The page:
To keep everyone in the loop, here’s what is being worked on for the next couple weeks. We are working on the Wakulla and St. Mark’s Rivers today and tomorrow. We are scheduled to do a program for the Rotary Club in Perry, FL, on Tuesday for benefit of Save The Children, and will then make a stop in St. John’s Co. We'll make a break from the Florida loop until next winter, when we return to complete the Florida peninsula. We had hoped to be on the water here by no later than 15 January, but were a couple months late getting started due to problems beyond our control. The best times to do Florida waters are from late fall, after the hurricane threat has diminished, through winter. Not only is the climate better, but problems with wildlife, bugs, and excessive heat and humidity are also less. So, we will start our trip up the East Coast from the City of St. Mary’s, GA, and finish Florida later.
Prickly Pear Cactus in bloom near St. Mark's Lighthouse.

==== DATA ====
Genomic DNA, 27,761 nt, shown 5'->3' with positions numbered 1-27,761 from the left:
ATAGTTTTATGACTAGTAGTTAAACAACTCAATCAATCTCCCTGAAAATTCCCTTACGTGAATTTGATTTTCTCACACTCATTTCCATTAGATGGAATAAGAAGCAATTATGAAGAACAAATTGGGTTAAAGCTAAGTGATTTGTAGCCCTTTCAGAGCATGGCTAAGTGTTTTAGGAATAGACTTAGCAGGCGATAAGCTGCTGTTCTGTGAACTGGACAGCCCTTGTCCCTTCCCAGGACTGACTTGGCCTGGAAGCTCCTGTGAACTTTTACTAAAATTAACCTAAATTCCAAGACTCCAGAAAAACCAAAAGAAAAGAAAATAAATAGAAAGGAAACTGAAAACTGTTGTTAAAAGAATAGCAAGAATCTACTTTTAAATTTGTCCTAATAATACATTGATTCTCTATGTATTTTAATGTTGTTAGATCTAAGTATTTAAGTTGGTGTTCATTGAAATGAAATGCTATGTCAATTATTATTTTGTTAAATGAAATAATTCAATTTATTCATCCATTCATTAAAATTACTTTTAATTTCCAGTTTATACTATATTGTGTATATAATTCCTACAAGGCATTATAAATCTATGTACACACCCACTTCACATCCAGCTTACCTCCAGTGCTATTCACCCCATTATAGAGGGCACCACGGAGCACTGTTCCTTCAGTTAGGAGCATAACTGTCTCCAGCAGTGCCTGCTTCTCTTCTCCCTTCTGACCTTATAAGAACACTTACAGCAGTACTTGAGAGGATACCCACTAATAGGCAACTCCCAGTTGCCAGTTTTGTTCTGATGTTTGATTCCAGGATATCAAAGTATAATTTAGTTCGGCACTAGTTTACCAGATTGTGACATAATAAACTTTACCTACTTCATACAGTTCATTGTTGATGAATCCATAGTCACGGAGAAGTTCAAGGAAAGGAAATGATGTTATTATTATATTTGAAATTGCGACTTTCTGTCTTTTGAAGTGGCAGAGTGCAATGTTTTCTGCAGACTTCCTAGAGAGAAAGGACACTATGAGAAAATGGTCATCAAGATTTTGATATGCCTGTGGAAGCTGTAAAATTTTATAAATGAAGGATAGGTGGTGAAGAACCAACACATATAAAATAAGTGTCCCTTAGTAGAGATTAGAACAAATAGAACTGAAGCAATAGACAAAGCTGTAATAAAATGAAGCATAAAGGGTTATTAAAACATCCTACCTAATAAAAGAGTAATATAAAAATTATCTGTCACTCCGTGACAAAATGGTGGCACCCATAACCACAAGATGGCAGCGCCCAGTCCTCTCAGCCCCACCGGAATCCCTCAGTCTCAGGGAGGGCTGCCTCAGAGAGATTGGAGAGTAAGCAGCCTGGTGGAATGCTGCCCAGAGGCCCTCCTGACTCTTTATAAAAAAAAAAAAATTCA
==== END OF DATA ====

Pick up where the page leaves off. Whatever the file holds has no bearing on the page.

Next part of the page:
There’s little information on real haulout camping sites along the Georgia paddling trail. They vary from Cumberland Island, where campsites are up to a mile and a half inland, to parks several miles up branch tributaries off the main route. That means up to eight miles of extra paddling or over 12 miles of portaging per day just to find a spot to sleep. Maybe it’s just me, but I’d think anyone would know that’s not going to fly when you are trying to make miles in one direction, so I’d welcome any information any of you may have on stopping locations through Georgia. They would be easiest to find if they were referenced to GPS positions or the mileposts plotted on the Georgia paddling trail maps found on line. Any help there would be appreciated, and the company of anyone who’d like to come out and paddle with me would be welcome as well.